In 1960, Pepsi had a problem.
Specifically, they weren’t Coca-Cola.
Coke was Norman Rockwell, Santa Claus, friends, family, nostalgia, optimism and everything Beaver Cleaver America treasured.
Pepsi was… well, no one really knew what Pepsi was – including Pepsi. They were just Coke’s less-than-formidable competitor.
In the ’50s, Pepsi tried to compete on value, touting the fact that they charged the same amount for their 12-ounce bottles that Coke charged for their 6-ouncers.
Then they dabbled with a bunch of different ideas, and even tried to go a little upscale on Coke:
It didn’t work. Coke was Coke. Pepsi was something less than Coke.
Then, in 1963 – the year of the March on Washington, the assassination of President Kennedy, and the release of The Freewheelin’ Bob Dylan, Pepsi solved this problem.
They found their brand story.
Pepsi did this by plugging into the great cultural and generational upheaval that was then just beginning. Pepsi wasn’t Coke, indeed – Coke was the drink your parents drank. Pepsi was something different, something that marked a break from the people you were probably questioning – or who were questioning you.
A young woman, carefree, hair down, without need of a male counterpart; an African American couple portrayed without caricature, affectionate; people doing things people actually did, not things people only did in a cultural ideal.
Pepsi also happened to be a little lighter and a little sweeter than Coke, which younger people liked.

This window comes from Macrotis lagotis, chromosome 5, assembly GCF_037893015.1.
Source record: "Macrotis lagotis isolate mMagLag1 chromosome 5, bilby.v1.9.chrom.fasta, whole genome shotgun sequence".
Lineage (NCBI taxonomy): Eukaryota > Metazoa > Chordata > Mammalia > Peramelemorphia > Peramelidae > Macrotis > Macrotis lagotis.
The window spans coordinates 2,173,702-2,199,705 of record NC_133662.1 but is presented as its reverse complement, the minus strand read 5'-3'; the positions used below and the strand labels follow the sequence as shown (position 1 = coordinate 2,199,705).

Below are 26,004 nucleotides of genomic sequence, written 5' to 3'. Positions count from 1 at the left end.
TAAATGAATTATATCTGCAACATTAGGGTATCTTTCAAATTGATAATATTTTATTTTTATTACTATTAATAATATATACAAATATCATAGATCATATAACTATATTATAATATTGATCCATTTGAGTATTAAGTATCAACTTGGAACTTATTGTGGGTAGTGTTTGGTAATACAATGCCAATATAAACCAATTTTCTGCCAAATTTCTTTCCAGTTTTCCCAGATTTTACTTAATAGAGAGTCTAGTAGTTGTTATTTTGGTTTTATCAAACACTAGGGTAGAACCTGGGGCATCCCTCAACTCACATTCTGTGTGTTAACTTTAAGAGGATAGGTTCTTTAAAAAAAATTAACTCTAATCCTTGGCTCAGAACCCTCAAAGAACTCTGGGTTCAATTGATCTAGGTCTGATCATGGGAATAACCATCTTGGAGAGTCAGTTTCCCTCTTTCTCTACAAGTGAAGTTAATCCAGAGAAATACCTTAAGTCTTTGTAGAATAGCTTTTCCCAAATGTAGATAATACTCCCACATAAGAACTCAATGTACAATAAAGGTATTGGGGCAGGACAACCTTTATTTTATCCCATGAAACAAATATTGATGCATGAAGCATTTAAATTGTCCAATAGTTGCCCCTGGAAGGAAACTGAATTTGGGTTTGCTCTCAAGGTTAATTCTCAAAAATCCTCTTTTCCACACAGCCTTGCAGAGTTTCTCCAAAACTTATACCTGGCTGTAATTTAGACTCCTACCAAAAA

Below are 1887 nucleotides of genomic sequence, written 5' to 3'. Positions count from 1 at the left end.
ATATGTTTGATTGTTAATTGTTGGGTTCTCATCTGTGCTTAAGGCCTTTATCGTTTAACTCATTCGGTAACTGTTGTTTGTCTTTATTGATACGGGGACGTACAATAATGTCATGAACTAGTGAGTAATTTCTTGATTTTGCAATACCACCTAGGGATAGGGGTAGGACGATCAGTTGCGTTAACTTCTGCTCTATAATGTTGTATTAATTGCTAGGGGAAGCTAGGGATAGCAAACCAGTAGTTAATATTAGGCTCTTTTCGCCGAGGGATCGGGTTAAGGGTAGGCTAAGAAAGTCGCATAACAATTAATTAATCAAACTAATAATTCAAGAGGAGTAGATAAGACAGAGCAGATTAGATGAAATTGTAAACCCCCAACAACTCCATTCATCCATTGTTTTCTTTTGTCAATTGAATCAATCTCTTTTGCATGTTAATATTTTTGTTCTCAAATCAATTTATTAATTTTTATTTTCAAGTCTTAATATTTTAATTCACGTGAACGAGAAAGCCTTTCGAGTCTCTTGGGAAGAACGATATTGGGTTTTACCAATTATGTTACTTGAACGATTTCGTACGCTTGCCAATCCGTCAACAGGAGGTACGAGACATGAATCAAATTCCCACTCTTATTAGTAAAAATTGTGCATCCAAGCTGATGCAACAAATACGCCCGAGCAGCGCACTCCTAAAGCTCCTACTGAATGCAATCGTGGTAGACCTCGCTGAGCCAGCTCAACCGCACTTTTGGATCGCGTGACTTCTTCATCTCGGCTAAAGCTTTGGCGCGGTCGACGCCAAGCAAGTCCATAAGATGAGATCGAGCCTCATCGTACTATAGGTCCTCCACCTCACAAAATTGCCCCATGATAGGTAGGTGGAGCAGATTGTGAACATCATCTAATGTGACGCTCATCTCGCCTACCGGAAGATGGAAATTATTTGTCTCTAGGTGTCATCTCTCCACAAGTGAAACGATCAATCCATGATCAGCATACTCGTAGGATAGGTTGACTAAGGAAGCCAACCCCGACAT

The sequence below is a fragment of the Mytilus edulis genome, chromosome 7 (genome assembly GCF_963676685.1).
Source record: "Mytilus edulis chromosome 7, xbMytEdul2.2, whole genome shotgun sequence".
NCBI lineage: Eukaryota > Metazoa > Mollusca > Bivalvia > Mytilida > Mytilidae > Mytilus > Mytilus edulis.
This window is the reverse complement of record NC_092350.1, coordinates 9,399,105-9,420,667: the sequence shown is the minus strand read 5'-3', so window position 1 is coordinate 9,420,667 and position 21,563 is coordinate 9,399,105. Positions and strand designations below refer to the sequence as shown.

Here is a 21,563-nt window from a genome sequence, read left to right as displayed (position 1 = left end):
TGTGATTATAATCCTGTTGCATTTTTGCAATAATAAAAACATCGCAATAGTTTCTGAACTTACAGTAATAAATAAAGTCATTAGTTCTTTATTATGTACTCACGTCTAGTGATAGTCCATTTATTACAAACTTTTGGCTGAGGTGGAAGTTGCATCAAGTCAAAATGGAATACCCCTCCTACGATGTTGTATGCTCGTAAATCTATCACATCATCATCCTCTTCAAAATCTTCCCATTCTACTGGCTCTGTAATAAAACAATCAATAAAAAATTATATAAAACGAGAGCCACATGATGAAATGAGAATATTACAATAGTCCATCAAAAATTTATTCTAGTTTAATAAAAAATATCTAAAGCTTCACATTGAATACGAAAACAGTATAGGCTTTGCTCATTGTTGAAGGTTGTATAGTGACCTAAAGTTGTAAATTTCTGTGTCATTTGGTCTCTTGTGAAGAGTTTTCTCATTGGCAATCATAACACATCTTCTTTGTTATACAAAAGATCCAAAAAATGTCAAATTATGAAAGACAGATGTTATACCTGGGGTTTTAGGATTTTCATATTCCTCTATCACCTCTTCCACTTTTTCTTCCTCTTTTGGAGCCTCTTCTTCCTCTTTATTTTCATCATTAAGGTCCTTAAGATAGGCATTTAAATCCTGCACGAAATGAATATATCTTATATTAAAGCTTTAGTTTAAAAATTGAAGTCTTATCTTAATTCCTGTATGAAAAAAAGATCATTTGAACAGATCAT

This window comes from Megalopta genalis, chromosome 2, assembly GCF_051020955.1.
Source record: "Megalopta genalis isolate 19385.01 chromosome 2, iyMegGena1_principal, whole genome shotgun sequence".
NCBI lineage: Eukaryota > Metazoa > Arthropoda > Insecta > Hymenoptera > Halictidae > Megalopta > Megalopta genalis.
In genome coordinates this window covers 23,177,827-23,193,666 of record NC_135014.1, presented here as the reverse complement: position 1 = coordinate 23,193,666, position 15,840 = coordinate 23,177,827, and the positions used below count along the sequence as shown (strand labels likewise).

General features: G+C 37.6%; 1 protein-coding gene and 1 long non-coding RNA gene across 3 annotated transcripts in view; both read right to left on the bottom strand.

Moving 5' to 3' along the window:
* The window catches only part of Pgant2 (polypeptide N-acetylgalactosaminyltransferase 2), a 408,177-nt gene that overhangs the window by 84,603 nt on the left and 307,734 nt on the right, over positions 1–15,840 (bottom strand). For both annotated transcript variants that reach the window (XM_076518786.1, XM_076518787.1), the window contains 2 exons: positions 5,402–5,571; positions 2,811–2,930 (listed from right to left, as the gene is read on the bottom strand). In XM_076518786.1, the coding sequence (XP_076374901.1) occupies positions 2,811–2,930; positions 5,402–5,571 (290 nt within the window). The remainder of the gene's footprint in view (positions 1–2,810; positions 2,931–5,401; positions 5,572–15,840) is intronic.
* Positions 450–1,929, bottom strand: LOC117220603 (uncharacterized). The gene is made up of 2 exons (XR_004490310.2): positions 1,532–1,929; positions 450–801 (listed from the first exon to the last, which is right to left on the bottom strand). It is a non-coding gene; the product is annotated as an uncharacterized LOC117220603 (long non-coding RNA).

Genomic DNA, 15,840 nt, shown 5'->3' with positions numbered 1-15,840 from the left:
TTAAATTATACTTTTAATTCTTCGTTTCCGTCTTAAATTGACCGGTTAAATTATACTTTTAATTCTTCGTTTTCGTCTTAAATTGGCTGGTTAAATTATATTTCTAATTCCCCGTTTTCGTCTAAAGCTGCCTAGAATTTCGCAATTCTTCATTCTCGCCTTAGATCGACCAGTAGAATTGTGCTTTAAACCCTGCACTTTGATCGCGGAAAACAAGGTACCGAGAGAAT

Truth. That helps.
Pepsi thus grabbed onto a cultural current to tell a story that elevated it above being just Coke’s not-so-strong competitor. Pepsi became the drink of a new generation – The Pepsi Generation.
This campaign continued well into the 1980s – you probably remember the Michael Jackson ads – before losing its cultural edge. But its work had been done. Pepsi reached, and remains at, near parity with Coke.
Pepsi created meaning around sugar water.
Imagine what we could do with Homeownership.
What cultural moment could a real estate brand seize upon to create a new connection with people?
Who might be bold enough to call out our industry’s past breaches of trust to create trust?
When will so many real estate marketers stop talking about millennials long enough to start speaking more meaningfully to everyone?
How can more real estate advertisers move beyond the imagery of homecomings, backyard barbeques and high-dollar perfection? Can’t homeownership be both aspirational and real?
Who’s gonna break out a move like Pepsi?
I raise questions here. We try to answer them in our work with clients. It’s not easy. What is easy is telling the same stories to the same people in the same ways. No one gets pissed off. No top producer leaves. No competitor calls foul.
And, of course, no one feels moved, spoken to, called to action, understood, made part of something larger, recognized or heard.
They just move on.